In our examination of the latest peer-reviewed survey of extreme weather events we have repeatedly found an absence of trends, whether in droughts or hurricanes or extreme precipitation or other such metrics. But in this our final week we have to acknowledge that there is one disaster series showing a strong upward trend across the 20th century, roughly matching the pattern of global warming:
Now do you believe humans are upsetting the delicate balance of nature? Except this chart shows the number of reported earthquakes, and not even in the deepest, gooiest bogs in the alarmist fever swamp will you find anyone claiming greenhouse gases cause earthquakes.
OK, you will. And it’s NASA. But never mind, because the people who publish the data don’t even claim there’s an upward trend in actual earthquakes, only in the number that got reported. Specifically they note: “one major contributor to the increase in disasters occurrence over the last decades is the constantly improving diffusion and accuracy of disaster related information.” In other words there probably used to be about as many earthquakes and other disasters as there are now, but relatively few made it into official records until the modern era of mass media. And this biases all the trends in disaster counts, which is a very important thing to keep in mind when hearing casual claims about rising rates of natural disasters.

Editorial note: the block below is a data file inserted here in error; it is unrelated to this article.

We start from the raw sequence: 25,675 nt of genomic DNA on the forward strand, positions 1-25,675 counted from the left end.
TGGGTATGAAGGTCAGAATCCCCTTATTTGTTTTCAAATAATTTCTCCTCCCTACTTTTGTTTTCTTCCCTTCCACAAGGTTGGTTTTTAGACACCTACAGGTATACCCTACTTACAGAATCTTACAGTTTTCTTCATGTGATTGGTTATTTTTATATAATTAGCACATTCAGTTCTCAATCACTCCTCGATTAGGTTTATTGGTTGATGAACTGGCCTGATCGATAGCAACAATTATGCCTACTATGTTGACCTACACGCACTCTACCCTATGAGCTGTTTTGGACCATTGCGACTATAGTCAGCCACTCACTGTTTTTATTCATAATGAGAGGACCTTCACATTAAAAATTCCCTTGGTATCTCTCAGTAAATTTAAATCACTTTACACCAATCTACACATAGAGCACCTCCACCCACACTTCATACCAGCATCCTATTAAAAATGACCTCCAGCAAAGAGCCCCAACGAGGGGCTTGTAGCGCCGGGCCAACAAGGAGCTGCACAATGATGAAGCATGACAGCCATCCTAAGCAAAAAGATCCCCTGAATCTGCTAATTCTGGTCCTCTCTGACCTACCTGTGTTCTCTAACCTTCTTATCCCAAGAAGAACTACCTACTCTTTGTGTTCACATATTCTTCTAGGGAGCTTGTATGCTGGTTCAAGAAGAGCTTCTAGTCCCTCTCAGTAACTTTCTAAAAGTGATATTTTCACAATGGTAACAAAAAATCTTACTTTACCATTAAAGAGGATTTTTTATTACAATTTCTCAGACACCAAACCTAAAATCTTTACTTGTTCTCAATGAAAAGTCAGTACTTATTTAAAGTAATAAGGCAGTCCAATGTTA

Putting all natural disasters together yields an even more striking rise:
The authors ask: Is it really the case that natural disasters soared throughout the 20th century, then started trending down this century? And they argue that the answer is no. Instead, “the main reason of the increase in the second half of the twentieth century is the growing reporting capacity of individual states and [since] this capacity has stabilized on a reliable level, the number of disasters has become stationary or has even gone down.”
And so we leave you with the wise words of the authors of the paper we have been examining:
Leaving the baton to our children without burdening them with the anxiety of being in a climate emergency would allow them to face the various problems in place (energy, agricultural-food, health, etc.) with a more objective and constructive spirit, with the goal of arriving at a weighted assessment of the actions to be taken without wasting the limited resources at our disposal in costly and ineffective solutions. How the climate of the twenty-first century will play out is a topic of deep uncertainty. We need to increase our resiliency to whatever the future climate will present us.
We need to remind ourselves that addressing climate change is not an end in itself, and that climate change is not the only problem that the world is facing. The objective should be to improve human well-being in the twenty-first century, while protecting the environment as much as we can and it would be a nonsense not to do so: it would be like not taking care of the house where we were born and raised.